Wang  C. Y. et al., “A probability-based multivariate statistical algorithm for autofluorescence spectroscopic identification of oral carcinogenesis,” Photochem. Photobiol.. 69, (4 ), 471 –477 (1999). 0031-8655 CrossRef
Ericson  M. B. et al., “Fluorescence contrast and threshold limit: implications for photodynamic diagnosis of basal cell carcinoma,” J. Photochem. Photobiol. B. 69, (2 ), 121 –127 (2003). 1011-1344 CrossRef
Majumder  S. K. et al., “Nonlinear pattern recognition for laser-induced fluorescence diagnosis of cancer,” Lasers Surg. Med.. 33, (1 ), 48 –56 (2003). 0196-8092 CrossRef
Skvortsova  Y. A., “Simulation of tissues for biomedical applications,” PhD Thesis, Department of Chemistry, University of Iowa, Iowa City (2009).
Sandberg  C. et al., “Fluorescence diagnostics of basal cell carcinomas comparing methyl-aminolaevulinate and aminolaevulinic acid and correlation with visual clinical tumour size,” Acta Derm. Venereol.. 91, (4 ), 398 –403 (2011). 1651-2057 CrossRef
Drakaki  E. et al., “Laser induced fluorescence spectroscopy for ex vivo diagnosis and classification of basal cell carcinoma,” in  Proc. 6th European Symp. Biomedical Engineering (ESBME) ,  University of Patras ,  Chania, Crete, Greece  (2008).

Eleni Drakaki is a research associate (PhD) in UOA, NTUA, and TEI at Athens, Greece. She has considerable experience in several R&D projects. Her research interests, in the area of light-tissue interactions, include clinical studies, spectroscopic measurements on tissue simulators and human tissue samples in vivo and in vitro, photodynamic therapy, development of optical systems and theoretical study of light propagation. She has more than 50 publications in scientific journals and conference proceedings.

Clio Dessinioti is a dermatologist and a clinical/research fellow at the Department of Dermatology of the University of Athens, in Andreas Sygros Hospital, Athens, Greece, since 2007. In 2011, she completed her PhD degree on epidemiologic and genetic risk factors of patients with basal cell carcinoma. She has participated as subinvestigator in 20 multicenter clinical trials. Special research interests include skin cancer and photocarcinogenesis.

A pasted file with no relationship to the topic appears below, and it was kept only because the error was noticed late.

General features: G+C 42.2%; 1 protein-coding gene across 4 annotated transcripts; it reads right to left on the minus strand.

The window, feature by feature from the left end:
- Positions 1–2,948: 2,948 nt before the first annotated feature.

Alexander J. Stratigos is a professor of dermatology-venereology at the Department of Dermatology, Andreas Sygros Hospital, University of Athens, Athens, Greece. His clinical and research interests include melanoma and nonmelanoma skin cancers, with particular emphasis on their epidemiology, prevention, and treatment. He has authored or coauthored more than 120 articles in peer-reviewed journals. He is currently the secretary of the European Association of Dermato-Oncology (EADO).

Carmen Salavastru is A/Professor at “Carol Davila” University of Medicine and Pharmacy, Colentina Hospital, Bucharest. She has published 8 books as co-author, and 15 articles in ISI indexed journals, while she has 10 research projects based on a national or international agreement. Member of EADV, since 2001, she is also ESDR member, and AAD member. Her research interests are based in pediatric dermatology, photoaging and UV-induced carcinoma, clinical applications of lasers in dermatology and PDT.

Christina Antoniou is professor and chair in the Department of Dermatology, University of Athens, Andreas Sygros Hospital, Athens, Greece. Her interests include photodermatoses, psoriasis, and T-cell lymphoma. She has been a visiting professor and invited speaker at many national and international venues. She has written more than 120 articles in peer-reviewed journals, and she is a member of the editorial board of the European Academy of Dermatology and Venereology (EADV).

© The Authors. Published by SPIE under a Creative Commons Attribution 3.0 Unported License. Distribution or reproduction of this work in whole or in part requires full attribution of the original publication, including its DOI.

Citation

Eleni Drakaki ; Clio Dessinioti ; Alexander J. Stratigos ; Carmen Salavastru and Christina Antoniou
"Laser-induced fluorescence made simple: implications for the diagnosis and follow-up monitoring of basal cell carcinoma", J. Biomed. Opt. 19(3), 030901 (Mar 06, 2014). ; http://dx.doi.org/10.1117/1.JBO.19.3.030901


Figures

Graphic Jump LocationF1 :

Histopathologic images of (a) basal cell carcinoma (BCC) and (b) squamous cell carcinoma (SCC).

Tables

Table Grahic Jump Location
Table 2Differences in fluorescence between BCC and healthy skin depending on excitation wavelengths and autofluorophores.
Table Grahic Jump Location
Table 1Laser-induced fluorescence (LIF): pros and cons.
Table Grahic Jump Location
Table 3LIF: take home pearls.

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Brancaleon  L. et al., “In vivo fluorescence spectroscopy of nonmelanoma skin cancer,” Photochem. Photobiol.. 73, (2 ), 178 –183 (2001). 0031-8655 CrossRef
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Panjehpour  M. et al., “Laser-induced fluorescence spectroscopy for in vivo diagnosis of non-melanoma skin cancers,” Lasers Surg. Med.. 31, (5 ), 367 –373 (2002). 0196-8092 CrossRef
Thompson  J. et al., “In vivo measurements of diffuse reflectance and time-resolved autofluorescence emission spectra of basal cell carcinomas,” J. Biophotonics. 5, (3 ), 240 –254 (2012). 1864-063X CrossRef
Galletly  N. P. et al., “Fluorescence lifetime imaging distinguishes basal cell carcinoma from surrounding uninvolved skin,” Br. J. Dermatol.. 159, (1 ), 152 –161 (2008). 1365-2133 CrossRef